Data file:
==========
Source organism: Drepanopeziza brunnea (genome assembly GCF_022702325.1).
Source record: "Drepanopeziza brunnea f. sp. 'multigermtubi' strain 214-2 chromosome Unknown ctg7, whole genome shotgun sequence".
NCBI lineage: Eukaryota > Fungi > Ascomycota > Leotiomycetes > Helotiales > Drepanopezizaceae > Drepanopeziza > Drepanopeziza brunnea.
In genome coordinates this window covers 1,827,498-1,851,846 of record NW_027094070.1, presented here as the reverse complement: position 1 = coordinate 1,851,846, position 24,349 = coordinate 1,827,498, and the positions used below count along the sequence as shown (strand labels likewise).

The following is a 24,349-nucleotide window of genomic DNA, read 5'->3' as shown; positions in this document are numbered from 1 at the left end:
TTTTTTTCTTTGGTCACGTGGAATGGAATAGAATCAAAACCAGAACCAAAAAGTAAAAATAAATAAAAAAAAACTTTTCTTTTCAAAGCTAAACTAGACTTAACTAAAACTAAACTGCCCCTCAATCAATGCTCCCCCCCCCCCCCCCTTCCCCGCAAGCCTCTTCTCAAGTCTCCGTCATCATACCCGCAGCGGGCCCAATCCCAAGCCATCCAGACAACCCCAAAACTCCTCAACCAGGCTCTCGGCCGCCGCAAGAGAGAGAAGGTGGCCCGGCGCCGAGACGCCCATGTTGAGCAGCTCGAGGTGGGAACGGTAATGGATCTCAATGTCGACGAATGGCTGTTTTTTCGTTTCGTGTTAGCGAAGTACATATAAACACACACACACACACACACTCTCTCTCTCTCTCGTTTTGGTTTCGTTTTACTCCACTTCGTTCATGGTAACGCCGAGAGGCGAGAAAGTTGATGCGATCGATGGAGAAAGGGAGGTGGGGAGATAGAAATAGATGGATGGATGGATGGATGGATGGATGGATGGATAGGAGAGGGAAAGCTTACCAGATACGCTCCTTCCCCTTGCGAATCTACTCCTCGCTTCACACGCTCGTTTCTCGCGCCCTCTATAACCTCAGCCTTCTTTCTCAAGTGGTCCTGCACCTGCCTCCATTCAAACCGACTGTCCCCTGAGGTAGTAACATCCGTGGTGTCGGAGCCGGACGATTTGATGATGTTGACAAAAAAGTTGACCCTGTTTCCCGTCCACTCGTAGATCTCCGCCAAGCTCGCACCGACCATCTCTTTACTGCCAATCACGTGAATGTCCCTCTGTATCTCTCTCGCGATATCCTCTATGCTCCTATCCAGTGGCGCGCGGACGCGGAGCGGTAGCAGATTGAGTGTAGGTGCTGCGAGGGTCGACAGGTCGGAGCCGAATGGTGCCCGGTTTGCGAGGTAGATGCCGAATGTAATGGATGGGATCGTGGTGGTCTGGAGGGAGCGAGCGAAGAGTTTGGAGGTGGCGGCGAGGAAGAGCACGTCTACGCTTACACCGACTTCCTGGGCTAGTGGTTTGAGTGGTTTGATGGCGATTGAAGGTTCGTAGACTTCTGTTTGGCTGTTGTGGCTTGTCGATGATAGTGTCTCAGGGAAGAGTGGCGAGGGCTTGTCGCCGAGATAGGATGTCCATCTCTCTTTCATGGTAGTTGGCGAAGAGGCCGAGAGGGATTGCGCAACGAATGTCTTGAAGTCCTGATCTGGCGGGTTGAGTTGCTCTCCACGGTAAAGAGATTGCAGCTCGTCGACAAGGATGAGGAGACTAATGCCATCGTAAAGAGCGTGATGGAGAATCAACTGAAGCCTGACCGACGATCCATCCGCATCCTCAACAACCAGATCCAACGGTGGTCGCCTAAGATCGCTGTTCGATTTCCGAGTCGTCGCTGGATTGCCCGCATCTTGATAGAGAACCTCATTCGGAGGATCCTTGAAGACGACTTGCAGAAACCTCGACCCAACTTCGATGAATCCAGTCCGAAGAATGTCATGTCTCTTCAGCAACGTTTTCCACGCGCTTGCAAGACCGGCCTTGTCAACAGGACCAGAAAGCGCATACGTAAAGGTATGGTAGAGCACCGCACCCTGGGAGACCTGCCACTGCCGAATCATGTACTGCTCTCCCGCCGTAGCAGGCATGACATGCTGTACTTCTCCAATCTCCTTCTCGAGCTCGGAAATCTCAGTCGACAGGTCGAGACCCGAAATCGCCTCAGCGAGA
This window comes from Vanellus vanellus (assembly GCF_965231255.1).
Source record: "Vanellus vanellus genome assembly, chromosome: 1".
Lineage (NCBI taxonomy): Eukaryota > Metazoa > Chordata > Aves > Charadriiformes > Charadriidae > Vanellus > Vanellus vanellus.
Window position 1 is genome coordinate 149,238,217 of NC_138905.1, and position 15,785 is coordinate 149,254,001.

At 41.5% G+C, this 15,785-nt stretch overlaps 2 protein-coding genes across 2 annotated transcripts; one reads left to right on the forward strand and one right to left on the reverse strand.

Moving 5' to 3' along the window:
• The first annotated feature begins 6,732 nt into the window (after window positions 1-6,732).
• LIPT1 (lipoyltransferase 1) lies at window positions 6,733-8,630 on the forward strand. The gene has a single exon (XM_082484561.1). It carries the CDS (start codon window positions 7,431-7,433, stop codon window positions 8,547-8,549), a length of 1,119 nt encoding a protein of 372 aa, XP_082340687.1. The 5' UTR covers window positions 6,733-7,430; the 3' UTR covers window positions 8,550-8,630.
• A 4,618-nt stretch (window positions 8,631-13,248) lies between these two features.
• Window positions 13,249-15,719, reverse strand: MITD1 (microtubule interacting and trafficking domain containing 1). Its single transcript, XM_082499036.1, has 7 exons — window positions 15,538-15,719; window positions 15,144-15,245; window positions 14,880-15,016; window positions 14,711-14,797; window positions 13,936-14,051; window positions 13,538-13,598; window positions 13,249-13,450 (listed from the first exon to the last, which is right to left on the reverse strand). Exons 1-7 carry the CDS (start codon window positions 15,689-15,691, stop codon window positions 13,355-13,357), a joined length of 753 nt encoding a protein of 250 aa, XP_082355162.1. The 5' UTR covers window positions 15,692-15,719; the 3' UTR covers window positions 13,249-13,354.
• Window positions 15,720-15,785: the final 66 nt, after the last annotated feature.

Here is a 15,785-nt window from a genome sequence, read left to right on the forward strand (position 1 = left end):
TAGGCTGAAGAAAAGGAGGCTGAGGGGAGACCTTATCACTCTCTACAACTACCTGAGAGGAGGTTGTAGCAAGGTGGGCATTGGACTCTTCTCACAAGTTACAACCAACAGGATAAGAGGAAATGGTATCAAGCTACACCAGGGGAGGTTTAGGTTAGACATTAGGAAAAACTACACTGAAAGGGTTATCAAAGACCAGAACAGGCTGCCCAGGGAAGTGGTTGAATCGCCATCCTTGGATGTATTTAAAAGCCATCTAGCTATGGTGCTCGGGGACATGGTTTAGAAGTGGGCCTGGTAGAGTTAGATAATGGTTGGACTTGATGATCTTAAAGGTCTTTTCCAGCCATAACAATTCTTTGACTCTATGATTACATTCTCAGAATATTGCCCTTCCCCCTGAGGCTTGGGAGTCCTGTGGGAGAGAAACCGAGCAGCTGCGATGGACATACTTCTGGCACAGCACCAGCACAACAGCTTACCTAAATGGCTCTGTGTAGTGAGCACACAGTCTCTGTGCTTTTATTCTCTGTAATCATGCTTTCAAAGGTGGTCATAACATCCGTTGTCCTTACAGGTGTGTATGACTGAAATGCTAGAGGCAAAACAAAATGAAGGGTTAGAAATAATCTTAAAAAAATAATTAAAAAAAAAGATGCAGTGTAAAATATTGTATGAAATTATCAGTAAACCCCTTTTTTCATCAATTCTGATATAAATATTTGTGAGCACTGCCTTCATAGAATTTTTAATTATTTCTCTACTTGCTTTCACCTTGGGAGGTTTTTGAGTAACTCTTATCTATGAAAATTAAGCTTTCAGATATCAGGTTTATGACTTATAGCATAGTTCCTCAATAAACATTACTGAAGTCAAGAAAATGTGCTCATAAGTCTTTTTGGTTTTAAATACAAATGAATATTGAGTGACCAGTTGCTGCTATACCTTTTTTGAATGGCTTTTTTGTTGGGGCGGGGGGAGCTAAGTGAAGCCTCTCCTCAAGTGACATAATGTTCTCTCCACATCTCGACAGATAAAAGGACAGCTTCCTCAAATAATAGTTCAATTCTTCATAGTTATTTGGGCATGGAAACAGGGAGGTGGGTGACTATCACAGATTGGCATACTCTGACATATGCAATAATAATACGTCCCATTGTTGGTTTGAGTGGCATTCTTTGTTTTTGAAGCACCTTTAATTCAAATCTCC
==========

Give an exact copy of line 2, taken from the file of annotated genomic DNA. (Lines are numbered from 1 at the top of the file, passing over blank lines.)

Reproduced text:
Source record: "Drepanopeziza brunnea f. sp. 'multigermtubi' strain 214-2 chromosome Unknown ctg7, whole genome shotgun sequence".